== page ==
and ever active—— not an omnipotence which may only act as a general principle of confused motion,
as in ordering a stream to keep within the channel once prescribed to it, but one which is intent on
individual and special movements. God is deemed omnipotent, not because he can act though he may
cease or be idle, or because by a general instinct he continues the order of nature previously appointed;
but because, governing heaven and earth by his providence, he so overrules all things that nothing
happens without his counsel.
For when it is said in the Psalms, “He has done whatsoever he has pleased,” (Ps. 115:3), the thing meant
is his sure and deliberate purpose. It were insipid to interpret the Psalmist’s words in philosophic
fashion, to mean that God is the primary agent, because the beginning and cause of all motion. This
rather is the solace of the faithful, in their adversity, that everything which they endure is by the
ordination and command of God, that they are under his hand. But if the government of God thus
extends to all his works, it is a childish to confine it to natural influx.
Those moreover who confine the providence of God within narrow limits, as if he allowed all things to
be borne along freely according to a perpetual law of nature, do not more defraud God of his glory than
themselves of a most useful doctrine; for nothing were more wretched than man if he were exposed to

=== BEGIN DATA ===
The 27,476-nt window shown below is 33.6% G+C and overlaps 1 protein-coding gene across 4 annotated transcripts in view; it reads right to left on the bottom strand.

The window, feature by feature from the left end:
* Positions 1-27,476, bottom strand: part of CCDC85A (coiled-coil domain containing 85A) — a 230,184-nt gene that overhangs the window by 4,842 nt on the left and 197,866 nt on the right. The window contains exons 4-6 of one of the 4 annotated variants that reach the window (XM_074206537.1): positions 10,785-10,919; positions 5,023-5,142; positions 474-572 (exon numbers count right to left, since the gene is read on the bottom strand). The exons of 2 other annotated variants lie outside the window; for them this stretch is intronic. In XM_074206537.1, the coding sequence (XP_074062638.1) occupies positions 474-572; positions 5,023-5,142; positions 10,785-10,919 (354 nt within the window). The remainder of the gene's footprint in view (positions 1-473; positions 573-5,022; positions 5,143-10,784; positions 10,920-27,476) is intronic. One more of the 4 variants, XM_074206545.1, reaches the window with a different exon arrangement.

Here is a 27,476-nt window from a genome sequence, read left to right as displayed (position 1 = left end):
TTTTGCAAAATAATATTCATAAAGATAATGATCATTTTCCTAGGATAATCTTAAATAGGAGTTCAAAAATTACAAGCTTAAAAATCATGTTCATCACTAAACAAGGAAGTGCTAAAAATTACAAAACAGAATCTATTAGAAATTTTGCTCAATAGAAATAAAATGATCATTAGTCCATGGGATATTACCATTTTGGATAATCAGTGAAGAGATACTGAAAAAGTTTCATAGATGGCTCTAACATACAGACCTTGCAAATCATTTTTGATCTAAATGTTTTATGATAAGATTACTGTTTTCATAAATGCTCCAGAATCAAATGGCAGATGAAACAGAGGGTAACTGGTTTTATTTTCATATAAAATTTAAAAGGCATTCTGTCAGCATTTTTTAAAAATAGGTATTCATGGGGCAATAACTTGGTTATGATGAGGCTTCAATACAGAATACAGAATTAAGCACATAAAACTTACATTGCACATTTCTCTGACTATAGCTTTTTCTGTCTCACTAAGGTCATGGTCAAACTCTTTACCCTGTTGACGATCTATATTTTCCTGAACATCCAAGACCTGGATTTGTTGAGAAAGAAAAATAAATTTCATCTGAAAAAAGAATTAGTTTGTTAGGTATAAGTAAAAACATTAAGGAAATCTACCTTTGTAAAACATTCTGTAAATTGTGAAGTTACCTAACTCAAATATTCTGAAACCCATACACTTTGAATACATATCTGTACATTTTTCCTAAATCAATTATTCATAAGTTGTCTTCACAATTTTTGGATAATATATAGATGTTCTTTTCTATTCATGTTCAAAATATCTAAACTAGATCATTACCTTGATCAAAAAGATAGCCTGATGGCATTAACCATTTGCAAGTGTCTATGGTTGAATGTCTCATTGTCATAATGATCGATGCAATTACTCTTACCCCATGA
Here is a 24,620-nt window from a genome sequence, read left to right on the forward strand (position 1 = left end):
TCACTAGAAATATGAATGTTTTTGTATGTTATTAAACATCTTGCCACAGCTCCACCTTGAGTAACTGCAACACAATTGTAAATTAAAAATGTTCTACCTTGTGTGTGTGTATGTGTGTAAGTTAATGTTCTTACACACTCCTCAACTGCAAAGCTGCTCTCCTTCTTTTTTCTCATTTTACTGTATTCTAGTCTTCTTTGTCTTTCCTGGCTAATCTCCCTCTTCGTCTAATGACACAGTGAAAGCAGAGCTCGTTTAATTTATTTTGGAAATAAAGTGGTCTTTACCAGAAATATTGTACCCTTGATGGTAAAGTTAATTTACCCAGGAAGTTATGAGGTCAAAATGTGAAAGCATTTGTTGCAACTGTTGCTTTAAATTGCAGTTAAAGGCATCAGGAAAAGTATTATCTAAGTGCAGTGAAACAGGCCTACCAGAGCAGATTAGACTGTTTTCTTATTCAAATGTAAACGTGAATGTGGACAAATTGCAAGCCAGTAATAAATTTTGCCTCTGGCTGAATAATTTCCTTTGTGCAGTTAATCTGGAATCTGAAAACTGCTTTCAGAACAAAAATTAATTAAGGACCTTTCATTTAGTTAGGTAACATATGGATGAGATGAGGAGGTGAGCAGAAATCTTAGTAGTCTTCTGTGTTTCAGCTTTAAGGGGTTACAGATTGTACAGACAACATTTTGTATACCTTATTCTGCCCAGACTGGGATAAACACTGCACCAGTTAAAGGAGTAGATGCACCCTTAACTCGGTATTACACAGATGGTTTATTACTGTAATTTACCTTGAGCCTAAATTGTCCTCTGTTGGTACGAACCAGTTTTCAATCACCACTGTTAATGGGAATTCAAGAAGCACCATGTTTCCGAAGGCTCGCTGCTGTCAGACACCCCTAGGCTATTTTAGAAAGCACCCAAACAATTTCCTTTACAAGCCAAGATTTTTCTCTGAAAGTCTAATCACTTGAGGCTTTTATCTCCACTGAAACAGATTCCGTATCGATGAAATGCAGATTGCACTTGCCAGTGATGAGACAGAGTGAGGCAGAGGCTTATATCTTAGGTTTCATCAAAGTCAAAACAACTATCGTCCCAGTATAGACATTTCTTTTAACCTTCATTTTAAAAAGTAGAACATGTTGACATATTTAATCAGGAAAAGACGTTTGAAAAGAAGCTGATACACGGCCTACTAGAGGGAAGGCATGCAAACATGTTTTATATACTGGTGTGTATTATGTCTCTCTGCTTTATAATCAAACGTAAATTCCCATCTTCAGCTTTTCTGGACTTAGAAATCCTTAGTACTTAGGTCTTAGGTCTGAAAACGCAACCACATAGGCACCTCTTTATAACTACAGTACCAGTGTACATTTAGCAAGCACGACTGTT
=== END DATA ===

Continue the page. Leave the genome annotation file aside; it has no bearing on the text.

all possible movements of the sky, the air, the earth, and the water.
We may add, that by this view the singular goodness of God towards each individual is unbecomingly
impaired. David exclaims (Psalm 8:3), that infants hanging at their mothers breasts are eloquent enough
to celebrate the glory of God, because, from the very moment of their births they find an aliment
prepared for them by heavenly care. Indeed, if we do not shut our eyes and senses to the fact, we must
see that some mothers have full provision for their infants, and others almost none, according as it is the
pleasure of God to nourish one child more liberally, and another more sparingly. Those who attribute
due praise to the omnipotence of God thereby derive a double benefit. He to whom heaven and earth
belong, and whose nod all creatures must obey, is fully able to reward the homage which they pay to
him, and they can rest secure in the protection of him to whose control everything that could do them
harm is subject, by whose authority, Satan, with all his furies and engines, is curbed as with a bridle, and
on whose will everything adverse to our safety depends. In this way, and in no other, can the
immoderate and superstitious fears, excited by the dangers to which we are exposed, be calmed or
I say superstitious fears. For such they are, as often as the dangers threatened by any created objects
inspire us with such terror, that we tremble as if they had in themselves a power to hurt us, or could
hurt at random or by chance; or as if we had not in God a sufficient protection against them. For
example, Jeremiah forbids the children of God “ to be dismayed at the signs of heaven, as the heathen
are dismayed at them,” (Jeremiah 10:2). He does not, indeed, condemn every kind of fear. But as
unbelievers transfer the government of the world from God to the stars, imagining that happiness or
misery depends on their decrees or presages, and not on the Divine will, the consequence is, that their